Part of the challenge of establishing a Medicaid PCMH is to restructure payment systems so that the medical home can afford to provide the additional services, such as care coordination and increased access to preventive care, that lead to better patient care. As part of their pilots, the four Medicaid managed care companies are working out the details of how to revamp compensation so the PCMH can deliver a higher level of service.
PCMH pilots conducted around the country and in New Jersey in recent years and have shown that the upfront costs of the PCMH can be offset by cost savings over time, as patient health improves through better screenings and preventive medicine, and the need for emergency room visits and inpatient hospital care declines.
Kristen Creed, director of health services for Arc of Monmouth, said her organization has been functioning like a medical home for more than 20 years, and is now talking with Amerigroup, a Medicaid managed care provider, about how it can move toward achieving formal recognition as a PCMH.
"We already provide patient-centered care," she said. "We have psychiatric and medical care under one roof, so we really have been able to integrate physical and behavioral health."
Dr. Rick Cohen, medical director of Amerigroup New Jersey, said he is talking to the Arc of Monmouth and the Arc of Mercer about how to set them on a course for formal PCMH recognition from the national standards organization, the National Committee for Quality Assurance. These discussions include having Amerigroup provide additional reimbursement to cover the upfront costs of the PCMH, possibly as a per-patient, per-month fee. Amerigroup will track quality indicators to assess the impact of the PCMH, such as emergency room use, impatient hospital utilization, child immunization rates, and best practices in diabetes care. "We are very interested in working with the Arcs," Cohen said. "I think they do a great job coordinating their care as it is." Because they serve developmentally disabled patients who may not easily manage their own healthcare or advocate for their own needs, "The Arcs have a much greater interest in care coordination than your average practices" and may already be doing much of what NCQA requires for formal recognition as a PCMH, Cohen said.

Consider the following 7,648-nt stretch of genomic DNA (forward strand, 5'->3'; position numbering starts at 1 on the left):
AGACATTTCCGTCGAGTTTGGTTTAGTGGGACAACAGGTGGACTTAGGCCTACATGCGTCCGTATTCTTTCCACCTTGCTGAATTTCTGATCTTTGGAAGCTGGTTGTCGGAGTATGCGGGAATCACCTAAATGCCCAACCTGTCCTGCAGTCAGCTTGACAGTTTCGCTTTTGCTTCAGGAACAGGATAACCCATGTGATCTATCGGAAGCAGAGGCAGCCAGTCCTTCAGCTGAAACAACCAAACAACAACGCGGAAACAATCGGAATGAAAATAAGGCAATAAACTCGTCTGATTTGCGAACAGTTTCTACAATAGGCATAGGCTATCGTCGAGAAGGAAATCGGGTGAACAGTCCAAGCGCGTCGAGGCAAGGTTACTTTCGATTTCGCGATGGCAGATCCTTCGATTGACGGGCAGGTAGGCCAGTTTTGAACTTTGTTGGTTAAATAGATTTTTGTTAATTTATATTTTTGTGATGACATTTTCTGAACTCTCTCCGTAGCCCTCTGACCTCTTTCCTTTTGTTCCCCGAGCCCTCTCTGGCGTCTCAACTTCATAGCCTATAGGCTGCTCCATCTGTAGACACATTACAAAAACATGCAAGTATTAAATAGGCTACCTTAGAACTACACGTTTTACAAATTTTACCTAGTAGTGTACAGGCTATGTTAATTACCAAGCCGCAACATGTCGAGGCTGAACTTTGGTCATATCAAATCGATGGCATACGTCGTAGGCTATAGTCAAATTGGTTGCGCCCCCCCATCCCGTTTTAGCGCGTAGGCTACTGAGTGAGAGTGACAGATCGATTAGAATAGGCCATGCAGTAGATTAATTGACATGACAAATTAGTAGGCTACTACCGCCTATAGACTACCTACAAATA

Anne Brady is director of the Arc/Mercer Healthcare center, which opened in Trenton in June 2011 and now has a patient enrollment of 175 that by mid-2013 could grow to as many as 450. The center is open to anyone in the greater Mercer area with a developmental disability, whether or not they are clients. Arc Mercer provides a full range of services to individuals with developmental disabilities, many of whom live independently, in group homes or with their families.
Brady, who oversaw the center's launch, said it provides both primary medical care and behavioral health services, and was designed with an eye toward achieving PCMH designation. The center's physicians see patients at the facility and also go out into the community to see them. She said the center is the sort of community-based program "that keeps developmentally disabled people in the community and receiving care over their life span."